Peter Gabriel

Make no mistake,
this was one situation where the intellectual discussion was often simple. (No one I knew came anywhere near any responsibility for the actual change. We were living in southern Ohio. We just knew it was wrong and had to change. That was a message we could state clearly.)

But emotionally, this was a complex problem that also needed expression at a more fundamental level. For me, Peter Gabriel captured the anger and shock in a story that personalized the tragedy. This was a song about a writer and activist whom the regime had killed. Gabriel created a monument to life and the value of the fight against that which would crush us all.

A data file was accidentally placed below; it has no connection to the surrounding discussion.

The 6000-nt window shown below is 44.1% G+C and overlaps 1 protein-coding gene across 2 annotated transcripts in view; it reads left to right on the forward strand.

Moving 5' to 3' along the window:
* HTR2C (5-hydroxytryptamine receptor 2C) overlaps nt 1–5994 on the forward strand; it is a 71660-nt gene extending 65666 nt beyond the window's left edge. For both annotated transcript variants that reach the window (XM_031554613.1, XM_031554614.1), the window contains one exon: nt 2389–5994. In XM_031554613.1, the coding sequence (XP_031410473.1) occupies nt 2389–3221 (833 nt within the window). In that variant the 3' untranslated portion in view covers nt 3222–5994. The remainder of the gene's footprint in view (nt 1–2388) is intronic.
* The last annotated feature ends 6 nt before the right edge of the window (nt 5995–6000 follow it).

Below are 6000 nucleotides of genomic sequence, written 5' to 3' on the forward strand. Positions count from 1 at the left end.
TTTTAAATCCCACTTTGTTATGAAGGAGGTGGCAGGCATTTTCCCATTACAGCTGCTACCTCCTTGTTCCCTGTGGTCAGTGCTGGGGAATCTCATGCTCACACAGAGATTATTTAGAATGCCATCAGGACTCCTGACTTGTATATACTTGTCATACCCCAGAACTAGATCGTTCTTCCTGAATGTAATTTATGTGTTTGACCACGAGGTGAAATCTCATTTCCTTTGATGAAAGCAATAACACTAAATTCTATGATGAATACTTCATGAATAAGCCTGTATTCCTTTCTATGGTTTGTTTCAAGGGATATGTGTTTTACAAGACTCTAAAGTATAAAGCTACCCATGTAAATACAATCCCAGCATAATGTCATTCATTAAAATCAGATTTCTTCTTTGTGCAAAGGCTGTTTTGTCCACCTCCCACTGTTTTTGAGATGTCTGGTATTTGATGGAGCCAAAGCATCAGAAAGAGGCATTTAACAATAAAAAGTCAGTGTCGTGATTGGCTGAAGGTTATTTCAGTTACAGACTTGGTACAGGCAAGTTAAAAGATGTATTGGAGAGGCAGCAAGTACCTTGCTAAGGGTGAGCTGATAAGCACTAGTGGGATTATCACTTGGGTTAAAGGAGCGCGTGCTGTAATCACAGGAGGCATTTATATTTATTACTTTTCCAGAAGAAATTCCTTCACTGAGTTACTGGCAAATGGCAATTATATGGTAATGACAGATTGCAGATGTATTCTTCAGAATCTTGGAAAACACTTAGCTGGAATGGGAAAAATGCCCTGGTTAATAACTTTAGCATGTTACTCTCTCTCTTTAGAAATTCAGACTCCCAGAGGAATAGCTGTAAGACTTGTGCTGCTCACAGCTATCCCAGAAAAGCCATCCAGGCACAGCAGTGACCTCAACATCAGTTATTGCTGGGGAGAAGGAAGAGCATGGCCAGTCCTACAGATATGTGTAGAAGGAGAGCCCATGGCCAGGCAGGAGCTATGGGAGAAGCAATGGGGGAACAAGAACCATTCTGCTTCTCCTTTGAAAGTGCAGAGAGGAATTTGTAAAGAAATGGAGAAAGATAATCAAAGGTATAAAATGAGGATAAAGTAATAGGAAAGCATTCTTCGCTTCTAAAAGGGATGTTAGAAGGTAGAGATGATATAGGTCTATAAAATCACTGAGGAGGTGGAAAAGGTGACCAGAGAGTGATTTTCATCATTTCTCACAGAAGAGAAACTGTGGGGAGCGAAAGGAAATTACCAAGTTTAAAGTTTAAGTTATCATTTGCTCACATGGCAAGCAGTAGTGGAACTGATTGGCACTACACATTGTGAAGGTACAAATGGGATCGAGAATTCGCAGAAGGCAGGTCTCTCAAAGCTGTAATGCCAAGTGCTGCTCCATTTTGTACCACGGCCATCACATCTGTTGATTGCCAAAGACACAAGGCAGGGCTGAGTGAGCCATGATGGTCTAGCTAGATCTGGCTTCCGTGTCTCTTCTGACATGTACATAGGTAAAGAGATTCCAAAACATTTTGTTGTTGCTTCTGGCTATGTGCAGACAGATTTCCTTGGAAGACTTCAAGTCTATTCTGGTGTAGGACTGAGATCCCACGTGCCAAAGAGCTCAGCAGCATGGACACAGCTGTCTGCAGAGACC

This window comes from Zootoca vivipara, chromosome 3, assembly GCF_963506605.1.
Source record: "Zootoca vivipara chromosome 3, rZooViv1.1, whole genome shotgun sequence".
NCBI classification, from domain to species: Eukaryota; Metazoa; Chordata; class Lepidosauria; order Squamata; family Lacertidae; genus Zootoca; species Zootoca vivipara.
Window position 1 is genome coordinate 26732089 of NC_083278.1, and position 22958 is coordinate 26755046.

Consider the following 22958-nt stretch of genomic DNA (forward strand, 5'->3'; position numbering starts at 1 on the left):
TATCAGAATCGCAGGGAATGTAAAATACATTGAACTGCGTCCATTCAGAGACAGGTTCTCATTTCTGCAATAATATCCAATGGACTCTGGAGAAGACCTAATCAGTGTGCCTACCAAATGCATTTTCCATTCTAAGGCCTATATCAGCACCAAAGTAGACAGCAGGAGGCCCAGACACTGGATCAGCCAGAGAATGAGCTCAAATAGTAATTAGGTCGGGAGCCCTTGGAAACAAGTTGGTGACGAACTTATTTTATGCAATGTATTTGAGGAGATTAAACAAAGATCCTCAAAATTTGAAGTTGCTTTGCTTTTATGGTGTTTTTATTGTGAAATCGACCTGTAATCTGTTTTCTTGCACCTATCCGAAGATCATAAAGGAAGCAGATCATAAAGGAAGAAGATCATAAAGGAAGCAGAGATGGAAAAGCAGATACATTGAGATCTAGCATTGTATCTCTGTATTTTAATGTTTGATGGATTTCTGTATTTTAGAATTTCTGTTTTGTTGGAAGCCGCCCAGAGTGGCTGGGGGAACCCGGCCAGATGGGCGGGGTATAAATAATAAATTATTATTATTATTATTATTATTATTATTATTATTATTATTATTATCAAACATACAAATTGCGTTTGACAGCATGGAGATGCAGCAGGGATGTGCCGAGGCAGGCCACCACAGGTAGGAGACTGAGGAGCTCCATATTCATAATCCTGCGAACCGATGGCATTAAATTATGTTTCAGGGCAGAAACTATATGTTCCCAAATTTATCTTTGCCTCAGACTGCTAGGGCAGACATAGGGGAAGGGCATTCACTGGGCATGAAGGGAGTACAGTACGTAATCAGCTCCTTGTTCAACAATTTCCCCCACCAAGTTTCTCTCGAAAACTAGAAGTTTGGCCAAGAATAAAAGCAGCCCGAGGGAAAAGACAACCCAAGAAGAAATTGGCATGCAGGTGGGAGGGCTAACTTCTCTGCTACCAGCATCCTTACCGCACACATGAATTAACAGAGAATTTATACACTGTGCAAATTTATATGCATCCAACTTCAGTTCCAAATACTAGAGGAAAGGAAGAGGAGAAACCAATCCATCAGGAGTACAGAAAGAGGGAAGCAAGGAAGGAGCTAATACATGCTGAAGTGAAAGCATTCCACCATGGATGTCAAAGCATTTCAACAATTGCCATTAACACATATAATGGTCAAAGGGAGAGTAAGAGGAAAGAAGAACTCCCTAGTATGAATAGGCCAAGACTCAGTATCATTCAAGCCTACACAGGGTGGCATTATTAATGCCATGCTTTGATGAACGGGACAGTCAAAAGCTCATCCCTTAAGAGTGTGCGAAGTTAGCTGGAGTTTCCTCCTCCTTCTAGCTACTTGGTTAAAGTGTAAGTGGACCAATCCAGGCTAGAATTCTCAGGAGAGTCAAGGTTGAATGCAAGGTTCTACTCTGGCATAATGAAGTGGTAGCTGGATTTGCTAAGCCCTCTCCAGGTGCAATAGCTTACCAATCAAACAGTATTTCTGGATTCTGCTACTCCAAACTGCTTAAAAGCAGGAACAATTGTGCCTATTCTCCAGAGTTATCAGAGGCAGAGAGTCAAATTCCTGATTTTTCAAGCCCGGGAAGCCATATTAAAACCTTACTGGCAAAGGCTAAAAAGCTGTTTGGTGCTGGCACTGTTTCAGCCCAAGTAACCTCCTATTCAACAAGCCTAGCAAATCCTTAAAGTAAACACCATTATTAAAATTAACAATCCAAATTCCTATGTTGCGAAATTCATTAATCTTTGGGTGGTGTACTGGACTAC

Don’t get me wrong. There is a discussion to be had about the place of art in allowing us to forgive ourselves our turning away, especially by adding additional layers of distance between us and the people that suffer around the world.

Yet, there is a need to process our experience of that pain (also a luxury granted to those not having the experience firsthand) which is a result of our modern world. Our world has become so large and so fraught that sometimes we do need great art to help us stand strong and keep our eyes open, our brains working and our hearts feeling.

What’s it all about?

You’ve Got to Check This Out is a blog series about music, words, and all sorts of artistic matters. It started with an explanation. 104 more to go.

New additions to You’ve Got to Check This Out release regularly. Also, free humor, short works, and poetry post irregularly. Receive notifications on Facebook by friending or following Craig.

Images may be subject to copyright.